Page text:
hygiene conditions in primary schools in Dien Bien Phu city was found. The
study results also provide evidence associated factors with myopia among
primary school pupils in Dien Bien Phu city.
Within 18 months of intervention, the study showed the effective impact of
communication-based interventions and myopia preventive activities. Based on
4


5

the results, it would be the basis for the expansion of the intervention models for
all primary schools in Dien Bien Phu city, as well as other areas with the same
natural and socioeconomic conditions.

THE LAYOUT OF THE THESIS
The main content of the thesis consists of 103 pages with following
sections: Introduction (02 pages); Overview (28 pages); Methods (16 pages);
Results (28 pages); Discussion (26 pages); Conclusion (02 pages);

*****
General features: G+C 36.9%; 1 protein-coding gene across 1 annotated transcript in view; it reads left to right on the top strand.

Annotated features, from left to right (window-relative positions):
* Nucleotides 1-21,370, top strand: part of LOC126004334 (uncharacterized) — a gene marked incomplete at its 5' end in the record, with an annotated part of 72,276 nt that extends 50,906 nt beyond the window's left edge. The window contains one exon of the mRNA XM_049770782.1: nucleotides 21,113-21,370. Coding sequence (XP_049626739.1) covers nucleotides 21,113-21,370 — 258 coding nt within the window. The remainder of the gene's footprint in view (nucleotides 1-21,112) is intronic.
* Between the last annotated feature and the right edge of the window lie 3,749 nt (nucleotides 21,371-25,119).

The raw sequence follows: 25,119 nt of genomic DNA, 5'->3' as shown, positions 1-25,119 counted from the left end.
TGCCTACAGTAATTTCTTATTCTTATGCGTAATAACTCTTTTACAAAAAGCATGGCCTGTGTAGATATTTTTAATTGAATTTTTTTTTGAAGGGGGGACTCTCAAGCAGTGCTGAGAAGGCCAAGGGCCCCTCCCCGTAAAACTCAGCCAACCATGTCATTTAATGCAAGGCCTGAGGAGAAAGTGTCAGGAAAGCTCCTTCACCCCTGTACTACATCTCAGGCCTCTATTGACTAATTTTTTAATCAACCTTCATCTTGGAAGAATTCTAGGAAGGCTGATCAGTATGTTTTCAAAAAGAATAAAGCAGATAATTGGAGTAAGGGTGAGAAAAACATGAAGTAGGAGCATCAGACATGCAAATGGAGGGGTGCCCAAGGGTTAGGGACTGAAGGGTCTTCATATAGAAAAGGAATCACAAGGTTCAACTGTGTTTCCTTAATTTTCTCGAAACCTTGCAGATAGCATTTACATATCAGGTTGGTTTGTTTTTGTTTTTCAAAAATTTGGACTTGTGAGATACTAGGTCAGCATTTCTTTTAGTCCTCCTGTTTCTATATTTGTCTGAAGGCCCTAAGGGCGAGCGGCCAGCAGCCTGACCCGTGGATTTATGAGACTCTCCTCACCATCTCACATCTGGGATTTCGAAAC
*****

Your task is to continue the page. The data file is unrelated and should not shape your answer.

Recommendation (01 page). The thesis includes 36 tables, 11 figures (maps,
charts, diagrams) and 153 references (30 references in Vietnamese, 123
references in English), of which the number of references published in the last 5
year is 46/153 references, and related annexes.
Chapter 1 OVERVIEW
Myopia is a common refractive error of the eye. The people with myopia has
too high optical power as compared to the length of the eyeball axis. In the
myopia eye without modification, the light of the object to the eye focuses in
front of the retina, rather than directly on its surface. This causes the distant
object to be blurred, but nearby objects can be seen as normal. School myopia is
a term for children with myopia when they are at school-age. Myopia greatly
affects public health and social welfare. Myopia is considered as the leading
cause of vision impairment and blindness. People who are blind due to myopia